In September 2017 DIG Director Dr. Greg Wilson and Wilson Lab graduate student Luke Weaver embarked on a trip to India to investigate the Cretaceous-Paleogene (K-Pg) mass extinction event, which is famous for marking the end of the “Age of Dinosaurs” and the beginning of the “Age of Mammals.” See below for an exciting account of the trip by Luke!
India Trip 2017
The primary research focus of the Wilson Lab is to understand how vertebrate, especially mammal, communities were affected by the K-Pg mass extinction event, which wiped out non-avian dinosaurs and set the stage for placental mammal radiation. The cause of this extinction event is often attributed solely to a bolide impact which occurred right at the K-Pg boundary, the evidence of which is seen globally as an iridium-rich impact horizon, and locally as a massive crater near the Yucatan peninsula. However, at least 1 million years before this impact event, volcanoes in western India, called the Deccan Traps, began erupting, emitting massive amounts of greenhouse gases into the atmosphere. Research by the Wilson Lab and by DIG Instructor Dr. Tom Tobin, conducted in northeastern Montana, has suggested that this volcanic activity in India may have destabilized Late Cretaceous ecosystems prior to the K-Pg boundary and left them vulnerable to a large environmental perturbation, such as a bolide impact.
In order to further test this hypothesis, Dr. Greg Wilson and colleagues have been exploring the fossil-rich, “Intertrappean beds” of western and central India, which were deposited between Deccan Traps eruptions. These beds span the K-Pg boundary and preserve an assortment of vertebrate microfossils, such as frogs, fish, dinosaurs, and mammals which lived at “ground-zero” for Deccan Traps eruptions. Through collaborations with other paleontologists, geologists, and geochemists, research on the intertrappean beds of India will allow us to compare and contrast environmental and biological change across the K-Pg boundary in India to that of eastern Montana, with the goal of getting a more global picture of the drivers and consequences of the K-Pg mass extinction.
Greg and I traveled to India in mid-September on a reconnaissance mission. Our goal was to visit the fossil collections at the Geological Survey of India (GSI) – Southern Region, and to conduct fieldwork near the villages of Naskal and Rangapur in central India. Our work at the GSI was a huge success, as we were able to study a diverse array of mammal fossils, including bizarre rodent-like mammals called gondwanatherians, which are now extinct. From there it was on to fieldwork. In total, we visited three sites and collected over 1,000 lbs of sediment, which we will ship back to the U.S. to sieve in screen boxes with water and to pick out the tiny fossils under a microscope. Although this process is long and arduous, it allows us to find very small and rare fossils that we could never detect by simply looking at the surface of a rock outcrop. Although these microfossil assemblages mostly consist of isolated teeth and vertebrae, they allow us to get a more complete picture of the vertebrate ecosystem, compared to what we can learn from just a single, nicely preserved individual skeleton.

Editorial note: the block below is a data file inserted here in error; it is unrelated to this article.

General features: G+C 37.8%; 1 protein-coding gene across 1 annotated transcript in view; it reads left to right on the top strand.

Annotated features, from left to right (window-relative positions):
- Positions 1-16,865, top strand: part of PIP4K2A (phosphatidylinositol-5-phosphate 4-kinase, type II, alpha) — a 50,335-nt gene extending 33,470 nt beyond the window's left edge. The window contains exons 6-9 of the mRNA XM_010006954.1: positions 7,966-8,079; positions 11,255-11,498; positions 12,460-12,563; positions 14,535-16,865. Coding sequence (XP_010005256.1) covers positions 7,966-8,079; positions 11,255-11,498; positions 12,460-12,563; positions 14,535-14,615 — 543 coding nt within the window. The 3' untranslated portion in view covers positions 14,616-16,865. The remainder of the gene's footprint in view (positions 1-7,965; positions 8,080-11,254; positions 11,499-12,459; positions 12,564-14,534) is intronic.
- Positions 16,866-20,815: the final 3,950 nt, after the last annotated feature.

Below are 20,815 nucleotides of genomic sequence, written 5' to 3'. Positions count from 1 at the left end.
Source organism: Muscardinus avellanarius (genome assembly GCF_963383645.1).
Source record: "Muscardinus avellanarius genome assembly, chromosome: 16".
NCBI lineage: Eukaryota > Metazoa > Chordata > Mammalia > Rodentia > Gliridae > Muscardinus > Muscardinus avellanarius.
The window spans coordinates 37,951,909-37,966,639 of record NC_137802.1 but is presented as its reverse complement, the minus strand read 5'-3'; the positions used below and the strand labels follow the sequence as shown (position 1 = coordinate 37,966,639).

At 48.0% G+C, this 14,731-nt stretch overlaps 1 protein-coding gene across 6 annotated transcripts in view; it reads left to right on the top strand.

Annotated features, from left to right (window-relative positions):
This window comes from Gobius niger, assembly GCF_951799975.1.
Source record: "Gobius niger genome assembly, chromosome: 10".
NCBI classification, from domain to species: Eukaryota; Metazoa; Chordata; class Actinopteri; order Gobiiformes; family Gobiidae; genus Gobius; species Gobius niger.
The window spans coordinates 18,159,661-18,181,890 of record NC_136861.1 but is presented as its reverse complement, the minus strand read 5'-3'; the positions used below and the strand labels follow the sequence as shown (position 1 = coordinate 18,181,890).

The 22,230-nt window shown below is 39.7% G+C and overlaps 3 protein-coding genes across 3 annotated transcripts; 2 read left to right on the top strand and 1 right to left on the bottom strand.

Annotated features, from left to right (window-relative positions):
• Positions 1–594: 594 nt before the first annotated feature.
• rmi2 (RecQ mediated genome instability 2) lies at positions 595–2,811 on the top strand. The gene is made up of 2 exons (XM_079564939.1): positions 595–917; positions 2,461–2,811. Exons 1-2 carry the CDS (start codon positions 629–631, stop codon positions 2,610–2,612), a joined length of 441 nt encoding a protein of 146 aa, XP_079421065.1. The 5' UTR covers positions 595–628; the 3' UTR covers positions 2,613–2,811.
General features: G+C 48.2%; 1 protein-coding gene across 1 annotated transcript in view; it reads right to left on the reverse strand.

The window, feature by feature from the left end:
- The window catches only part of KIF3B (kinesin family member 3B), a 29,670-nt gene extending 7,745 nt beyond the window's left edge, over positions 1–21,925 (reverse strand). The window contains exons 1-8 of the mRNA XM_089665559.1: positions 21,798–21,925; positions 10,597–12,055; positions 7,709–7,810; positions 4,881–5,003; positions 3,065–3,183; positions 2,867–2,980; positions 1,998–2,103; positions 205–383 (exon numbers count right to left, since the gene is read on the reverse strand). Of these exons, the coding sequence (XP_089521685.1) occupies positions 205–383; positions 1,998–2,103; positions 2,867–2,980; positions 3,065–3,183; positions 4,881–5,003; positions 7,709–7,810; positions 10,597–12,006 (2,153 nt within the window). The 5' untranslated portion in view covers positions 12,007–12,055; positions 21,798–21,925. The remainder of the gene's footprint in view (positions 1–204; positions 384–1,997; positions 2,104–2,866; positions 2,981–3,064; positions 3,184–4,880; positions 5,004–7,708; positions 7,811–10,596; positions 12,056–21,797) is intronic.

In addition to sediment collection, Greg and I worked with geologist Dr. Dhananjay Mohabey and fossil pollen expert Dr. Bandana Samant, both from Nagpur University, to begin to reconstruct the environments in which these microfossils accumulated. Dhananjay also took a variety of paleomagnetism samples, which will allow us to better constrain our fossil localities in time. In total, it was a whirlwind trip that only lasted about 10 days, but the work we completed has now set the stage for Greg to return in January and pick up where we left off.
Funny story: While we were working the Naskal site, we heard some commotion from down the path. The noise continued to grow until suddenly, from around the bend, emerged a whole herd of cattle being driven straight through our fossil locality! The cattle driver, apparently ambivalent to our presence, pushed the cattle forward as we scurried out of the way. Some of the locals who were helping us began yelling at the man and telling him to not let the cows trample over our site, where we had all of our gear and bags of sediment sitting. At the last minute, the man jumped into action and forced the cattle up the hillside, avoiding our fossil site, leaving the rest of us to gawk at the stream of cattle that continued to emerge from around the bend.